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Publication numberUS4355984 A
Publication typeGrant
Application numberUS 06/133,850
Publication dateOct 26, 1982
Filing dateMar 25, 1980
Priority dateMar 25, 1980
Publication number06133850, 133850, US 4355984 A, US 4355984A, US-A-4355984, US4355984 A, US4355984A
InventorsWilliam H. Slavik, William P. Carlson, Michael J. McGowan
Original AssigneeNuvatec, Inc.
Export CitationBiBTeX, EndNote, RefMan
External Links: USPTO, USPTO Assignment, Espacenet
Teaching device
US 4355984 A
Abstract
A teaching device includes a reading station provided with six on-off switches for automatically sensing a text key encoded as a pattern of punched holes in a text book. The teaching device automatically generates an answer key from the text key by means of a pseudo-random number generator which is run using the text key as a seed. The text book includes a number of multiple choice questions in which the correct answer corresponds to the answer designated in the answer key.
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Claims(24)
I claim:
1. A teaching device comprising:
means for automatically sensing an encoded text key and generating in response thereto a digital seed;
means, responsive to the seed, for automatically performing an arithmetic calculation on the seed to generate a unique set of digital answer key signals indicative of a sequence of correct answers, at least some of said correct answers corresponding to respective questions associated with said text key;
means for registering a manually generated answer signal indicative of a proposed answer to a selected one of said questions; and
means for automatically comparing the manually generated answer signal with the set of answer key signals to determine whether the proposed answer corresponds to the respective correct answer.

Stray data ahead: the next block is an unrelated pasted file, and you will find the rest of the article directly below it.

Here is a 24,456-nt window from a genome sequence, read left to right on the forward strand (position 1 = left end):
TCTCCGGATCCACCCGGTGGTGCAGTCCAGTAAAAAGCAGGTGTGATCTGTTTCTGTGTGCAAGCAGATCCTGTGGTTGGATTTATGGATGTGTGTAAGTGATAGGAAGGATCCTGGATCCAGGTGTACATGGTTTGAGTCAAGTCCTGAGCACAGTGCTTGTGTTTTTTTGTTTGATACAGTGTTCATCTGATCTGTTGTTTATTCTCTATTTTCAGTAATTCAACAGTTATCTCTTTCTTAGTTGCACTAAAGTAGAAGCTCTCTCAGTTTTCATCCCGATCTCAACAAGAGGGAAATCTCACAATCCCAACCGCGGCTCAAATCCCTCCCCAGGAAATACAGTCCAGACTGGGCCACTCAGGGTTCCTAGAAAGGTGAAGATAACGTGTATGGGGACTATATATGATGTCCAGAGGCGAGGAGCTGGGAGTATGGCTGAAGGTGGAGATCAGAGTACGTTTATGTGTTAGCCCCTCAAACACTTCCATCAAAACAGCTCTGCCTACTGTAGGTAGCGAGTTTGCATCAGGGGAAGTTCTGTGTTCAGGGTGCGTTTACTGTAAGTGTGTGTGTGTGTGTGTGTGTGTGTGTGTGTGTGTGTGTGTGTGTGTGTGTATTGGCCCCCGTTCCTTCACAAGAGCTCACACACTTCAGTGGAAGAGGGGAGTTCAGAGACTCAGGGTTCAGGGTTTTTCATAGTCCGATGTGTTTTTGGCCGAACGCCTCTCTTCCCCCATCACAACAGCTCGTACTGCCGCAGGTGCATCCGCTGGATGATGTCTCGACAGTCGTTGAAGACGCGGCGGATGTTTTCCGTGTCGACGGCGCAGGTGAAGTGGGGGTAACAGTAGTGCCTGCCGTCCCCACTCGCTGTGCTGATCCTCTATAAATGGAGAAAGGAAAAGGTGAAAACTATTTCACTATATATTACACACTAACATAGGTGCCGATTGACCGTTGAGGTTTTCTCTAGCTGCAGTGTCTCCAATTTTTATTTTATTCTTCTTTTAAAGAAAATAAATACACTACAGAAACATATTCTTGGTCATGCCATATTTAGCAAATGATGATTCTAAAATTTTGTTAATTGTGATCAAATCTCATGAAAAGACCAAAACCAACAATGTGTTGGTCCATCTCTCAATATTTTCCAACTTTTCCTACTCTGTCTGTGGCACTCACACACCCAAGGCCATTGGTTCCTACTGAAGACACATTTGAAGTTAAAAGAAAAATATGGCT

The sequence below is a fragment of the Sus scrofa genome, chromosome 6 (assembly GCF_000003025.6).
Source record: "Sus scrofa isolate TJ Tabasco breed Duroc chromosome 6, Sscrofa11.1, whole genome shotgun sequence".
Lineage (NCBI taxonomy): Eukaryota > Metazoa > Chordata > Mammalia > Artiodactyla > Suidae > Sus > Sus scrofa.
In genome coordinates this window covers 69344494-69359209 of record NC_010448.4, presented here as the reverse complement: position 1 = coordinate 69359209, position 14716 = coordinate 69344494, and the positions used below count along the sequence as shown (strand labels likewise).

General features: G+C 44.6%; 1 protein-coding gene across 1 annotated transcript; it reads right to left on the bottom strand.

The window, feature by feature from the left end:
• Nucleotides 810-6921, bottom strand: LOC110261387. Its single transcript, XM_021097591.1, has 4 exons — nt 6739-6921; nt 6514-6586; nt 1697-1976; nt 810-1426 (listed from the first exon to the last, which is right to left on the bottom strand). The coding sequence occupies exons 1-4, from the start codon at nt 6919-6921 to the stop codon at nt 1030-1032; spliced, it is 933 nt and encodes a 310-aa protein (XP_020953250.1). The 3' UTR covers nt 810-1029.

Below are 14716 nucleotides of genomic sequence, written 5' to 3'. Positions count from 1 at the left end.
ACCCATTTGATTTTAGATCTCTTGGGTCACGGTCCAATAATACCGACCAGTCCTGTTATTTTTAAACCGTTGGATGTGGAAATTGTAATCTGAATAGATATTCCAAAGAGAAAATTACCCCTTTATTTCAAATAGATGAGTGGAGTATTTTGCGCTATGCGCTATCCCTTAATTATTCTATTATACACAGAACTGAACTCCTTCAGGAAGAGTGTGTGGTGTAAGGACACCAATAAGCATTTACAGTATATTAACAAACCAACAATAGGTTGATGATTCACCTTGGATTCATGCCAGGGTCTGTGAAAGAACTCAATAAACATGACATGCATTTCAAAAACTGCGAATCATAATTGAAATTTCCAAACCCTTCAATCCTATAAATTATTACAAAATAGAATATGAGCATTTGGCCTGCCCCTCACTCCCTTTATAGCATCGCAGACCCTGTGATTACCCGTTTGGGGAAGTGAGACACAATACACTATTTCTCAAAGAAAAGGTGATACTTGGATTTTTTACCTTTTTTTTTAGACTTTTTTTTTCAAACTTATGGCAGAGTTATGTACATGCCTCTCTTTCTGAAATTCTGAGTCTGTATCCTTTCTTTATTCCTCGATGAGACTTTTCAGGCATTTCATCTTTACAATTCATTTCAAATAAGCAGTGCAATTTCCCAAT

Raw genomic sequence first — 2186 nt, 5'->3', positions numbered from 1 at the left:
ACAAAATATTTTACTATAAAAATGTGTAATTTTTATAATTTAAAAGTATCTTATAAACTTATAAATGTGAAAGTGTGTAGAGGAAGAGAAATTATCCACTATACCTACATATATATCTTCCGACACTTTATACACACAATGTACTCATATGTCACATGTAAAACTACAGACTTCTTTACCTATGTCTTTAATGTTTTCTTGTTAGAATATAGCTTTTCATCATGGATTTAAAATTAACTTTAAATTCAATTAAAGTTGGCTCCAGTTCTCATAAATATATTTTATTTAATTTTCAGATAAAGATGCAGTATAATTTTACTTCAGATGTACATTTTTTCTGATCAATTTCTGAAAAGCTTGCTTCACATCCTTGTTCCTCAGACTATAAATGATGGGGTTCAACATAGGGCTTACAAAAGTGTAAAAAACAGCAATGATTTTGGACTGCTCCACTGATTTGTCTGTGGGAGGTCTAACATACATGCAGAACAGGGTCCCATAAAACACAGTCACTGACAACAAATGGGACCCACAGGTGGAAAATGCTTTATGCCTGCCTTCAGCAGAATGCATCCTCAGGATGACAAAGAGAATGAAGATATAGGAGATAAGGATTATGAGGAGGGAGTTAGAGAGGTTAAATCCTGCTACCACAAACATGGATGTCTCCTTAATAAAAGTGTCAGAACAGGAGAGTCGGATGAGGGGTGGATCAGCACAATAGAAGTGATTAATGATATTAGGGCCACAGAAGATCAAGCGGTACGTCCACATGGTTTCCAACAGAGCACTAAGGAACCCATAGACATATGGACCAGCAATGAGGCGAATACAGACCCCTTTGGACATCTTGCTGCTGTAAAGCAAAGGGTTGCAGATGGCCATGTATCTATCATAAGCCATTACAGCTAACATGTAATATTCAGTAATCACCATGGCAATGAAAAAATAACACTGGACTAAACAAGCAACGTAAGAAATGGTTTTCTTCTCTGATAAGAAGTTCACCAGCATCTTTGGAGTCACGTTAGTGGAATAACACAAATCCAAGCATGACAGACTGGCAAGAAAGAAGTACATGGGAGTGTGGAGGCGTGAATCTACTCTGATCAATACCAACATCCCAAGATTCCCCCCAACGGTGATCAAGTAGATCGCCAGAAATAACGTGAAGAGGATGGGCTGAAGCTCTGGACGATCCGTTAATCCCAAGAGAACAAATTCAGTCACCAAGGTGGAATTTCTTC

2. The invention of claim 1 wherein the sensing means includes a plurality of digital switches positioned to read a digital text key encoded on a surface of a text book.
3. The invention of claim 2 wherein the plurality of digital switches are mechanical switches activated by a text key which includes a physical digital pattern encoded on the surface of the text book.
4. The invention of claim 2 or 3 wherein the plurality of digital switches are positioned to read a text key encoded as a strip on a marginal edge of the surface of the text book.
5. The invention of claim 2 or 3 wherein the plurality of switches are adapted to sense the presence or absence of a punched hole formed in the surface of the text book.
6. The invention of claim 1 wherein the means for performing an arithmetic calculation comprises a pseudo-random number generator and means for supplying the seed as an input signal to the pseudo-random number generator to generate the set of answer key signals.
7. A teaching device comprising in combination:
a text book;
a text key encoded on a surface of the text book;
means for automatically sensing an encoded text key and generating in response thereto a digital text signal indicative of a text key number;
means, responsive to the text signal, for automatically performing an arithmetic calculation on the text signal to generate a unique set of digital answer key signals indicative of a sequence of correct answers, at least some of said correct answers corresponding to respective questions associated with said text key;
means for registering a manually generated answer signal indicative of a proposed answer to a selected one of said questions; and
means for automatically comparing the manually generated answer signal with the set of answer key signals to determine whether the proposed answer corresponds to the respective correct answer.